2023 – another beautiful ikebana year (part 1)
2023 has been a busy year with many ikebana workshops in Morocco, Norway and Montenegro. I was privileged to be able to share my passion for ikebana with people of all ages. Conversing with nature through ikebana arrangements enriches our lives, no matter age, gender or nationality. Ikebana indeed offers friendship through flowers (the motto of Ikebana international).
Ikebana to university students
The Japanese embassy in Rabat, Morocco approached me with an interesting concept – Ikebana workshops for university students. So, I made a two-hours long introduction to ikebana which consisted of: 1. exhibition of 5 ikebanas made by me 2. presentation about history, principles and philosophy of ikebana and 3. workshop where students were able to make their first ikebana, basic upright arrangement. The concept required a lot of preparation in advance which was done by three embassy staff and me, pluss the contact persons at the universities. But it was worth it! We had three workshops: 1. L’Ecole Nationale d’Architecture in Rabat, 2. L’Ecole Nationale Supérieure des Mines de Rabat and 3. Art’Com Sup in Casablanca.
Preparation is vital for a successful for any project including our ikebana workshop. I was so lucky to have dedicated, interested and efficient helpers. Preparation includes: 1. choosing and buying flowers and branches, 2. preparing the venue, 3. preparing information posters, signing up forms and evaluation survey, 4. taking enough suibans, kenzans and hasamis. 5. preparing materials and ideas for the exhibition, 6. preparing the presentation, 7. checking that all the technical things are working and 8. being flexible when it comes to time, number of students and other unpredictable events.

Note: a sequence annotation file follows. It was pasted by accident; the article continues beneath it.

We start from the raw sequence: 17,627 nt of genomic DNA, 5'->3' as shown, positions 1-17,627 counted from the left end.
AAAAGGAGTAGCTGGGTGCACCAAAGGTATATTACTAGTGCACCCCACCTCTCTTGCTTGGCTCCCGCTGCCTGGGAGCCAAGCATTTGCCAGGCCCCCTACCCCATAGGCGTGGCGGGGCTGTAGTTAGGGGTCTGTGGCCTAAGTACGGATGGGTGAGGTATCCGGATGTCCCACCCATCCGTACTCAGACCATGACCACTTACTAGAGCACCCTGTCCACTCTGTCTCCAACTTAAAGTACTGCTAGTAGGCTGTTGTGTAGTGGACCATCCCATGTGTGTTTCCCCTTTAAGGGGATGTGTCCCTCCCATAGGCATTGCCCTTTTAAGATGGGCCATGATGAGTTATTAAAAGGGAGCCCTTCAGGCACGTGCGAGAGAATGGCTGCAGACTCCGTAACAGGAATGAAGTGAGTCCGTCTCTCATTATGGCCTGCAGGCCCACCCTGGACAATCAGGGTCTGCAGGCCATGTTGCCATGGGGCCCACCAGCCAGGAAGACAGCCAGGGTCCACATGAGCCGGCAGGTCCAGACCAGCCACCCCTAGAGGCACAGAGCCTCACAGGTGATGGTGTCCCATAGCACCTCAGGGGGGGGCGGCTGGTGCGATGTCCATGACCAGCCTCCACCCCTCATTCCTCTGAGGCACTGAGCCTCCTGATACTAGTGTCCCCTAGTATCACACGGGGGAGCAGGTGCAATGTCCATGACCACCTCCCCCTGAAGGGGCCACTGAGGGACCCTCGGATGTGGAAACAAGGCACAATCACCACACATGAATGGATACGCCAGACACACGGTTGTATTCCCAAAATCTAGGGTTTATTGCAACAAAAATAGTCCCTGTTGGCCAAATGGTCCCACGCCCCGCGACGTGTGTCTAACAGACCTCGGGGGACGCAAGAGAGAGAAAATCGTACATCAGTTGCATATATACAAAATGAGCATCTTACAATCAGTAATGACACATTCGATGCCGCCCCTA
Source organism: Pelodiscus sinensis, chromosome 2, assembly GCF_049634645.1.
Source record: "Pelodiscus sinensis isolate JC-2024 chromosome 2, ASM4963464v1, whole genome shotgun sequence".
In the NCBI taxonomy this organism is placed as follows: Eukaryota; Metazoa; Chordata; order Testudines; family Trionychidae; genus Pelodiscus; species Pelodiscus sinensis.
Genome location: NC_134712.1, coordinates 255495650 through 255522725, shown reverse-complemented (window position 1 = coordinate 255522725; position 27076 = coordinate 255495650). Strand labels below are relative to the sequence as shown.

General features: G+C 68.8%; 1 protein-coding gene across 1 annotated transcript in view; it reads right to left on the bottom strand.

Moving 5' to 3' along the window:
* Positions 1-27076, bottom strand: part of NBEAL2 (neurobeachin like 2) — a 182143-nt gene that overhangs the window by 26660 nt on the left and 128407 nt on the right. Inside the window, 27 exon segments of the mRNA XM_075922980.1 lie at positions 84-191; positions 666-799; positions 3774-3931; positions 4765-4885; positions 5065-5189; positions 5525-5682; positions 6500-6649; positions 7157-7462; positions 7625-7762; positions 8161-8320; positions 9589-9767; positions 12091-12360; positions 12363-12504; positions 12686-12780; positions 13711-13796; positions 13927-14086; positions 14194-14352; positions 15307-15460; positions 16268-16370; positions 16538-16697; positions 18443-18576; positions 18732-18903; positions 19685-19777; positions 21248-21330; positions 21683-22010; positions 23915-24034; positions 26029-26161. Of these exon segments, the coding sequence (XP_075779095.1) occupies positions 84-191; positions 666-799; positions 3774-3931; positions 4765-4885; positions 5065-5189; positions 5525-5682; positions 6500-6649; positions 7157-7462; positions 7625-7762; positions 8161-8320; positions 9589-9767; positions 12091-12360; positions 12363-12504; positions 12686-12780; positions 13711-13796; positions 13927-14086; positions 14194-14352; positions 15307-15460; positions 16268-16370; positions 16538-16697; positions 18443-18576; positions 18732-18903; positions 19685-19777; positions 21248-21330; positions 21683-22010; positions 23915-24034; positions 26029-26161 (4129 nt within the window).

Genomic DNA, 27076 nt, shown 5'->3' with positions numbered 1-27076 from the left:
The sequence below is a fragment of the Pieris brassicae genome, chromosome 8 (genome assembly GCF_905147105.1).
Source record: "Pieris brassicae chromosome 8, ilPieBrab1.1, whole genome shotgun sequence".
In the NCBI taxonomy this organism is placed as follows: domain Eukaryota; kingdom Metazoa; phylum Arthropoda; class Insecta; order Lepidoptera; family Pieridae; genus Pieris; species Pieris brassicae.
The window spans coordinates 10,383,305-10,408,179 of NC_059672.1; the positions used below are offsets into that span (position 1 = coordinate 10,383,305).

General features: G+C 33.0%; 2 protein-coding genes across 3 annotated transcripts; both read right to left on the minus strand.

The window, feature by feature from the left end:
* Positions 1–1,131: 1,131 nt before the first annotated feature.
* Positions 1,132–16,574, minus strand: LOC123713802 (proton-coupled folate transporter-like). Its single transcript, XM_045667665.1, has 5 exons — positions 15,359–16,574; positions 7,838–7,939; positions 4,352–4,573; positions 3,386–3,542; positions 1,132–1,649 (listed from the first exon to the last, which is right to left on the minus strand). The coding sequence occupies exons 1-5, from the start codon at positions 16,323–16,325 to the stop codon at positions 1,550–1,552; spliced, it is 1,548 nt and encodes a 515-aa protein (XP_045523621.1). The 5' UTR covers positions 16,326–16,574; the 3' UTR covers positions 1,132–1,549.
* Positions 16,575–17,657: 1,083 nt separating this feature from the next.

Before the students come I made five arrangements in order to illustrate the variety found in ikebana styles. Some examples are given below.
The presentation gives an overview over the history, philosophy and the main principles of ikebana with the focus on Sogetsu ikebana (the school that I belong to). The presentation usually lasts from 30-45 minutes and I always allow ample time for questions. And there are always many interesting questions that make me think and develop my presentation further.
After an exhibition and a presentation it is time for a workshop – hands on for the students. They can use hasami, kenzan and make their first ikebana. I really enjoy watching the students work with plant materials. They are so tender, thoughtful and curious about this new skill. I always thank them – because they always teach me something new.